Standart emphasized the power of public art, in that it becomes a “universal language” that people can “easily comprehend.” WE ARE was Initially created as a community-building effort for the city of New Haven. But Standart said that he ended up “grappl[ing] with issues that are very deep and revealing to work with.”
Standart echoed State Sen. Blumenthal’s political message by emphasizing the values of life, liberty, and the pursuit of happiness, which “the leaders in Washington seemed to have turned their backs on.”
Regardless of the underlying political message, onlookers on the New Haven Green enjoyed the unique exhibit, some snapping photos and others collectively attempting to unpack the complex expressions on the faces of the photographs’ subjects.
Standart hoped that this exhibit would help “establish a new and bright future.”
“[These] photographs say a thousand words about who we are,” Mwilelo said about Standart’s work. “I feel like being here gives me the opportunity to be a part of the bigger message,” she continued. “I am looking at you, and I am a refugee.”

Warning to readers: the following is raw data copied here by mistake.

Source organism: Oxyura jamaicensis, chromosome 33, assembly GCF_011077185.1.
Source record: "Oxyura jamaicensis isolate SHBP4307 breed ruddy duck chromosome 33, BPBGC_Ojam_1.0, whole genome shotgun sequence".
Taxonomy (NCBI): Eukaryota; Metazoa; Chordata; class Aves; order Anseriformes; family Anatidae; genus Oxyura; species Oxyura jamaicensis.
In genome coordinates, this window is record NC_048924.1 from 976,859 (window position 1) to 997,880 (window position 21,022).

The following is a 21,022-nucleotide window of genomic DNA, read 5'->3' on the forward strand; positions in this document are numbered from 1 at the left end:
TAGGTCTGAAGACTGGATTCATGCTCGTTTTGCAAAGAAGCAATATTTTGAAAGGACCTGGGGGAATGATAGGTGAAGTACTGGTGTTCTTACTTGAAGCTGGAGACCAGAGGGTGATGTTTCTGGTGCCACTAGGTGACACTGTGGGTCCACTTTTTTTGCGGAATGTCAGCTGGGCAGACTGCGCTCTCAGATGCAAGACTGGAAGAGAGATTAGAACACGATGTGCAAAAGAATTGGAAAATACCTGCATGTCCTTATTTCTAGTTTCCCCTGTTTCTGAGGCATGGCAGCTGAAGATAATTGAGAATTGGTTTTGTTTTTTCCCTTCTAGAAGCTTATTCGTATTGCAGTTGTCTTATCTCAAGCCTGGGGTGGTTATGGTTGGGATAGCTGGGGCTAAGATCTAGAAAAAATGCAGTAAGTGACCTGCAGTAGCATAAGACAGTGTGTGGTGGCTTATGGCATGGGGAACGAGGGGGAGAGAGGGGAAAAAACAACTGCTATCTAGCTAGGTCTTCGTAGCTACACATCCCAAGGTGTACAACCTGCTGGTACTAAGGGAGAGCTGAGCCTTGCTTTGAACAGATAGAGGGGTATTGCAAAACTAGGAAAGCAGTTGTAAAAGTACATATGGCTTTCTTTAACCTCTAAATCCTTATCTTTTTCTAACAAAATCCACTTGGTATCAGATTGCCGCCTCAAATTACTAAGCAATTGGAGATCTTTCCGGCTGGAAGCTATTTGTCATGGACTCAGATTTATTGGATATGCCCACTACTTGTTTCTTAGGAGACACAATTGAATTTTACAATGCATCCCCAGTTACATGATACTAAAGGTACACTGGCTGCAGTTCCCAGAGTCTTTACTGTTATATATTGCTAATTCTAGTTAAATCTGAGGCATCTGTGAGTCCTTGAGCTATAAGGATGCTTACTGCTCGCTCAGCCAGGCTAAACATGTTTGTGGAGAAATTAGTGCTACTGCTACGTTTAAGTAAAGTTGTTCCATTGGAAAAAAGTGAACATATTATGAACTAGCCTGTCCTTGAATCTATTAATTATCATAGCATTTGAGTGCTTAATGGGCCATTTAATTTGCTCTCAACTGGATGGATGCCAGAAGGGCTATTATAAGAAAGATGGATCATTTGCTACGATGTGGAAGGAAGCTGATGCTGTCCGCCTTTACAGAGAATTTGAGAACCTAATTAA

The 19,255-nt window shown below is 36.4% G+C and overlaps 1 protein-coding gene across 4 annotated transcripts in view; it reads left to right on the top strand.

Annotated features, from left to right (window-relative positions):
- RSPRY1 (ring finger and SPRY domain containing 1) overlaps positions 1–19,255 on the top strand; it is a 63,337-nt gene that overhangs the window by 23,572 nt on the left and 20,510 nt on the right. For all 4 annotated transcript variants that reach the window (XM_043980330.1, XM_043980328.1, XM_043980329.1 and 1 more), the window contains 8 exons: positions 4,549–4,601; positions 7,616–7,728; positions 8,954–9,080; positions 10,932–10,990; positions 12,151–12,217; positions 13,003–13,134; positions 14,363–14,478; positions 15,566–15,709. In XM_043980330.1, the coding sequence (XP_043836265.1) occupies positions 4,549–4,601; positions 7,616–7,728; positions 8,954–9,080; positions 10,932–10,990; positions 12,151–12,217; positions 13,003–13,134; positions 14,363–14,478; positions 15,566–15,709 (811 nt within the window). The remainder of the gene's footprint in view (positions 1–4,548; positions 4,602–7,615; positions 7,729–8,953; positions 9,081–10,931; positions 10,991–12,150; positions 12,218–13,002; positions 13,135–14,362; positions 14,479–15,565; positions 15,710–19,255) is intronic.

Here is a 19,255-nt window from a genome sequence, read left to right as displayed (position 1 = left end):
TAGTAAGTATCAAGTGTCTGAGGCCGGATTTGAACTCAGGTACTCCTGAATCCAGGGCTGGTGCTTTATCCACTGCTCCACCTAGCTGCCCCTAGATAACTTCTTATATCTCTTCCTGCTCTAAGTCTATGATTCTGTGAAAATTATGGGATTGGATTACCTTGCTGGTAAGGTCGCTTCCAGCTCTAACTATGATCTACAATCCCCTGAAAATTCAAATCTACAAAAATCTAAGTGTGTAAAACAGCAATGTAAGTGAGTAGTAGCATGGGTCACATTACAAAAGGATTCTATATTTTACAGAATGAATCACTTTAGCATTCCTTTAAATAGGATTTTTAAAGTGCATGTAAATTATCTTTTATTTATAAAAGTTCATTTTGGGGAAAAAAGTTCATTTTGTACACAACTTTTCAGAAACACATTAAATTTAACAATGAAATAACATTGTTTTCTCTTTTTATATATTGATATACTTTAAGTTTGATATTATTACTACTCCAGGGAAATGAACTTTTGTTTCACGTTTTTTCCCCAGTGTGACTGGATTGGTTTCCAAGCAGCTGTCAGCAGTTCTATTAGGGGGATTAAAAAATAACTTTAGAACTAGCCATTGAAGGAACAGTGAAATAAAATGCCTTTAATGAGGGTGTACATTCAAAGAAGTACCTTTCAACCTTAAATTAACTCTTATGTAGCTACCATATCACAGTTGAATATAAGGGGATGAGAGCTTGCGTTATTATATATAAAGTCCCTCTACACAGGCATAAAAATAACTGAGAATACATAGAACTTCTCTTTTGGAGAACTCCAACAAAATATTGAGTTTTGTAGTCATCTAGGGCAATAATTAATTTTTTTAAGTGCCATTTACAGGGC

Mwelilo will become an official U.S. citizen this year.
An outrageous waste of our city $$$. Only stupid anglo-americans could think this one up. It is mortifying.
posted by: Pat from Westville on June 10, 2018 12:09pm
“WE ARE: A Nation of Immigrants”
That’s what I was taught in 5th grade when we studied U. S. history. Of course, it was a Catholic elementary school in the 1950’s, and we were a little closer to the immigration experience than others. I’m pleased to see this reaffirmation by the city I live in of immigration’s essential contribution to what the U. S. is
posted by: Bill Saunders on June 10, 2018 1:05pm
I have a lot to say about this ‘public art project’....in my opinion in is less about art and community and more about being a political ad campaign…. with a 130k budget there is certainly a lot of explaining to do….
Firstly about the ‘artist’....
The photographer, Joe Standart is a white man from the shoreline. He has done projects like this before (some sponsored by the NEA), but not with the immigrant ‘tagline’. Back in the early 2000’s he hung photos of citizens in empty storefronts in New London and Meriden. They look about how you would expect—like the dog park photos on Lower Chapel…or the I-91 Underpass Project…. or…